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How can an exposure assessment be designed to ensure variability is well-characterized and uncertainty is limited?

Variability and uncertainty will exist in any assessment. Before conducting an exposure assessment, it might be helpful to consider the following questions to ensure that the study design limits uncertainty and that potential variability is appropriately characterized.

Note that this list is intended as a starting point; it is not a complete list of items that should be considered. Each assessment design will have unique considerations for uncertainty and variability. Further, based on the nature of the assessment, some of these questions might not be applicable (e.g., some assessments do not use measured data).

Example Question Considerations
Will the assessment collect environmental media concentrations or tissue concentrations as a marker of exposure? When using tissue concentrations or other biomarkers:
  • Timing of exposure compared with the timing of sample collection that may affect the measurement
  • ADME processes that might affect the measured reading compared to the exposure level
  • Collection, storage, and analysis process for samples
When using environmental media concentrations:
  • Number of samples collected
  • Spatial area
  • Timing of collection compared to certain environmental processes (i.e., precipitation, temperature fluctuations, seasonality)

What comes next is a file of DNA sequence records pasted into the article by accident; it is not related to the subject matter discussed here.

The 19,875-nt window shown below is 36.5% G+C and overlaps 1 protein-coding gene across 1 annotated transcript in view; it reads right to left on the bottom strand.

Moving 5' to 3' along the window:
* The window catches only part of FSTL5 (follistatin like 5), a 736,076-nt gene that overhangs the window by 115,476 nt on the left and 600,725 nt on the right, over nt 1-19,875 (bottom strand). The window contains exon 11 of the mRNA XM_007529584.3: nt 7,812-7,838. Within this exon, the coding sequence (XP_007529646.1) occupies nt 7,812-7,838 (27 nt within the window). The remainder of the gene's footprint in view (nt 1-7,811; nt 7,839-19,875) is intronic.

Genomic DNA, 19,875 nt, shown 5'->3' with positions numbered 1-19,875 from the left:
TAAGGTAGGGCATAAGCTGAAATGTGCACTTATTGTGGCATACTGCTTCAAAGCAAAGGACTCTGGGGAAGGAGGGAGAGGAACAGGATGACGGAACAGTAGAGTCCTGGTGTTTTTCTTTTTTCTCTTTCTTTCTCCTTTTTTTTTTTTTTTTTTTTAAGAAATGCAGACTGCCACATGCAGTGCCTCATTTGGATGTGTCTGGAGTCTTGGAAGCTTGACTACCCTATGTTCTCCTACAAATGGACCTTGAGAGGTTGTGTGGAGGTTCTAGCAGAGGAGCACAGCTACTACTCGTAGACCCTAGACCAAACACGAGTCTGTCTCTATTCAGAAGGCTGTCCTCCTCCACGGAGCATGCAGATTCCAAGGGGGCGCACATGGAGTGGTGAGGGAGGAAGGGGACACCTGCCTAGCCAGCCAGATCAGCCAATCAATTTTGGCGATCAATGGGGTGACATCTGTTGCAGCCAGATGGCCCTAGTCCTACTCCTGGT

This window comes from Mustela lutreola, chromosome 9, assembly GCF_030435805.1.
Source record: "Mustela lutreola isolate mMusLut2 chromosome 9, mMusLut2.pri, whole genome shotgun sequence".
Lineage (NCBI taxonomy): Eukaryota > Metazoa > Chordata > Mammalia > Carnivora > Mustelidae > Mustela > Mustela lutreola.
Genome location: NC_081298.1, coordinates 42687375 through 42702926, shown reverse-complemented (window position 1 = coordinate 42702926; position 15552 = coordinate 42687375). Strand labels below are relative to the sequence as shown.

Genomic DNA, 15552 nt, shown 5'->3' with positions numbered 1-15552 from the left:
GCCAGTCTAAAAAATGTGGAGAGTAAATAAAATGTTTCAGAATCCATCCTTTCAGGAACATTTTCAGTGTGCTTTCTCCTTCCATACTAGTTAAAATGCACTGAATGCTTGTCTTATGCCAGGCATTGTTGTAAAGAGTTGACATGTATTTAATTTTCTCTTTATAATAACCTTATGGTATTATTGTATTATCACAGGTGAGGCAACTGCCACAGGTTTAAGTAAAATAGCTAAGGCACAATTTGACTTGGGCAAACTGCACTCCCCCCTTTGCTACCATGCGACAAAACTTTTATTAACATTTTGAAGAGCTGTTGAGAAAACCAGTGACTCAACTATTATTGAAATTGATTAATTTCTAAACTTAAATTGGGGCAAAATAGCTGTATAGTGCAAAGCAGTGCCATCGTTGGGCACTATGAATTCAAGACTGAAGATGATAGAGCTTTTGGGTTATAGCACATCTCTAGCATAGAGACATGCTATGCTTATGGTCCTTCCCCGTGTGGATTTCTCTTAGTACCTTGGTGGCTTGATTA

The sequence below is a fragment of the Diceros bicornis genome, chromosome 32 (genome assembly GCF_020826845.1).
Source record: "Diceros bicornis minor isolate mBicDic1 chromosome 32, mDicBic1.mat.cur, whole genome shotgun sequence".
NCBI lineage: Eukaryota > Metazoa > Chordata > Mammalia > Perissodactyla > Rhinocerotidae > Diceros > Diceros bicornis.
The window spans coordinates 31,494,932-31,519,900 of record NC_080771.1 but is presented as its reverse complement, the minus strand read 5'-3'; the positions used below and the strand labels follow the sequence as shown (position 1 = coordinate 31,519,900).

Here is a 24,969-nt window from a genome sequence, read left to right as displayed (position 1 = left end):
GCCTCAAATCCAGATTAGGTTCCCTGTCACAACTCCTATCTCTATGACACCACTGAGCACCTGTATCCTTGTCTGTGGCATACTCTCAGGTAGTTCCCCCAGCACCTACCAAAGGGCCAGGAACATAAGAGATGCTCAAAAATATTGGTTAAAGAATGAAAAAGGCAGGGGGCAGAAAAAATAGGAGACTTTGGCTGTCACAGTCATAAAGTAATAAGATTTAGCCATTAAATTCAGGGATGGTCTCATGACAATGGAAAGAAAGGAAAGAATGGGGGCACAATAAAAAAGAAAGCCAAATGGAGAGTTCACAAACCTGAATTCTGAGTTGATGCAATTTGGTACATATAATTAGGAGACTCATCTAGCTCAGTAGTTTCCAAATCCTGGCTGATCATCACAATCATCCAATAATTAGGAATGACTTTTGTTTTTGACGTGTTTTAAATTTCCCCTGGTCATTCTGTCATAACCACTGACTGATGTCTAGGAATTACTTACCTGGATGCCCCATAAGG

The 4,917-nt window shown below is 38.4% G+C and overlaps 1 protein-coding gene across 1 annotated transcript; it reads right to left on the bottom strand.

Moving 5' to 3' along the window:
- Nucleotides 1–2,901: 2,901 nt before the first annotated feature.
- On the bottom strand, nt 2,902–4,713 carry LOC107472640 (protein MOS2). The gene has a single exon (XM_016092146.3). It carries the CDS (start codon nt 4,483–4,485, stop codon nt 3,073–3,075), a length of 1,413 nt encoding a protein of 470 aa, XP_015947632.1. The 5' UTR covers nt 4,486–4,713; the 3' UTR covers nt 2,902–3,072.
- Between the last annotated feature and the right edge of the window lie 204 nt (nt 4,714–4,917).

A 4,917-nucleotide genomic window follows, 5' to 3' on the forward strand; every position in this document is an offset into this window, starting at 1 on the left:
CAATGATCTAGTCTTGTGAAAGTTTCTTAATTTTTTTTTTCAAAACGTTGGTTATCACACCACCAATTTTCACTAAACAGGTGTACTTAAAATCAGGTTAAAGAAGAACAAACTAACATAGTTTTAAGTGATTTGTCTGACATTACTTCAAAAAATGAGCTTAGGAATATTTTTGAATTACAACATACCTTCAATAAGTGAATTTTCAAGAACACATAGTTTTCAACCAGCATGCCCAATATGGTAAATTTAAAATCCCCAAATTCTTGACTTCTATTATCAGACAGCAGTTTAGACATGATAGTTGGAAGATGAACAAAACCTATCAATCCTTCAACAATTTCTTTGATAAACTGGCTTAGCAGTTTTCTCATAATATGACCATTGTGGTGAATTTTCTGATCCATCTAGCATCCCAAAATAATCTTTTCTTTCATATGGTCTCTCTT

• Collection, storage, and analysis process for samples
What is the detection limit of equipment used to measure chemical concentrations in environmental media or tissue samples?
  • Quantity of measurements; precision of measurements; number of duplicates
  • Depending on detection limit, concentrations below detection level, but above zero, could have impact measured outcomes
What is the sensitivity of methods used to identify outcomes?
  • Possibility that outcomes are misclassified (false positives or false negatives)
  • Reliability of the source of outcome data (e.g., doctor-diagnosed illness vs. self-reported illness)
Which characteristics of the study population might play a role in understanding the findings?
  • Inter-individual variability—variability among individuals (e.g., age, gender, ethnicity, occupation, health status, activity patterns, dietary preferences)
  • Intra-individual variability—changes in an individual over time (e.g., body weight, ingestion rates, daily food intake)

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How are variability and uncertainty addressed in risk assessment?

Variability can be presented in a number of ways including tabular outputs, probability distributions, or qualitative discussion. Numerical or graphical descriptions of variability include percentiles, ranges of values, mean values, and variance measures (such as confidence intervals or standard deviation). A probability distribution would be a graphical representation of a central tendency value plus a confidence interval or standard deviation. Variability can also be discussed qualitatively.

NRC’s Science and Judgment in Risk Assessment (1994) outlines the following techniques for addressing variability: ignoring variability; disaggregating variability; using an average value or maximum or minimum value; and bootstrapping or probabilistic techniques (e.g., Monte Carlo analysis).